Pat’s mother and older sister, Aning, with her two children, Rudy and Ruth, spent their weekend with us from their apartment in Rizal Avenue, Manila.
I left them for my work on Monday morning, December 8, 1941, not knowing that Pearl Harbor had been attacked by the Japs.
Upon arrival in the Army Headquarters, the news about the surprise Jap attack surprised all of us, and so I went to the PX, bought a sack of rice, sugar, salt, and lots of canned foods, took them by bus to Kamuning and confirmed the war news to Pat and her family.
While with them, the air-raid alarm sounded and planes appeared overhead.
I saw and heard Pat’s mother telling her daughters in a shaking, trembling voice not to fear.
There being no air-raid shelter, I started digging a dugout under our house. It was solid rock and so I had to chip bit by bit until we could squeeze inside, because our chalet house was built very low, with only four steps on the stairway.
It was getting harder to go home from Manila to Q.C., as all buses and jeeps were scarce and the few were fully loaded.
Captain Jose B. Reyes, Sr., General Staff, and I were the only two military personnel in the office. It was red alert and nobody could go outside of the Headquarters.
Baguio was bombed. Clark Air Base was bombed. Sangley Point was bombed. And I actually saw a bomb dropped on the front of the Walled City, but it did not explode.
I could see the U.S. Army Anti-Aircraft guns in the sunken gardens firing but the shells were exploding ‘way below the Jap planes that were between 18,000 and 20,000 feet overhead.
After bombing Sangley Point, the Jap planes strafed Manila. Machine guns were mounted on top of our Headquarters but they were ineffective against the strafing from flying Zero Jap planes.
Anticipating the next plane target would be the Headquarters Philippine Army, we evacuated to the Far Eastern University building in Espeña Street, Manila. That was closer to Q.C. and I was able to ride a bus now and then to see Pat at night time.
Then came Christmas, the date that was set for our evacuation to Bataan. Before that date, Pat and I went shopping in Manila. People were on a pre-Christmas shopping spree such that the sidewalks were spilling with pedestrians.
Pat and I walked hastily to the bus station for a ride, but all vehicles were loaded up to the top, and some people were clinging on the sides! It was very hard for Pat to squeeze in with her bulging 6-months-old stomach but somehow we made it for the last trip. Praise the Lord!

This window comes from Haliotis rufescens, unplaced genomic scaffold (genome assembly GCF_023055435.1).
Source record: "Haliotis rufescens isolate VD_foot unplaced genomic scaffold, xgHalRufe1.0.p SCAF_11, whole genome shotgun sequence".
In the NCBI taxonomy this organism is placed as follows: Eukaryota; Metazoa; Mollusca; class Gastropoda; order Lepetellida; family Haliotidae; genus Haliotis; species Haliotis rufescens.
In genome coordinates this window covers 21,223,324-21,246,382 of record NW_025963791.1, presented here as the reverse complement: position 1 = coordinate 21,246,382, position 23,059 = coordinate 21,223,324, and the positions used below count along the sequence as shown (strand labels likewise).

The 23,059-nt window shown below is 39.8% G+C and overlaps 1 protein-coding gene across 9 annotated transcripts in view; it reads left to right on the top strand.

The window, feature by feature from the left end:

There were American planes but the air-raid alarm was sounded.
Instead of Christmas carols, the radio was blaring with martial music, making the war jitters more intense. We hardly slept that night, planning what to do after I left for Bataan. I promised Pat that I would come back for her as soon as I found a lodging place and got settled in our new Headquarters, not being aware of the fact that we were headed for the jungles of Bataan, where there were no homes, but forest trees!
In the city not a single flicker of light was noticed. There was “total blackout” despite the fact ht it was Christmas Eve. That was the darkest night during Christmas in my life. It also started the Darkest part of Philippine history.
One evening before my departure, I arrived in Kamuning without any light. All the newly built Project homes were alike, like “cats that look alike in the dark.”
I entered the house and groped my way to the bedroom. Then I was surprised to hear the voice of my neighbor’s wife saying, NAIMBAGMAN TA IMMAYYA! (How nice of you to come.) It was S/Sgt. Juan Aquisa’s wife that was inside the mosquito net. I was surprised!
Without any word, I retreated speedily and then told the story to Pat. That was the first time we started laughing! I found out later that Pat told Mg. Isid that it was I who groped into her bed. She was very much relieved after that. She thought it was a ghost! Or someone else.
Our parting was like a movie drama, with martial music as a background, and Pat sobbing uncontrollably and not allowing me to leave her. I assured her that I would be back for her. We parted after intense kisses. My face was wet with tears.
Her mother and sister assured me that they would look after her and that they would pray for me.
As I turned the curb towards the bus stop, I waved back to Pat. That was the last time we saw each other, on December 25, 1941, until I was released as a sick POW on August 4, 1942, in Manila.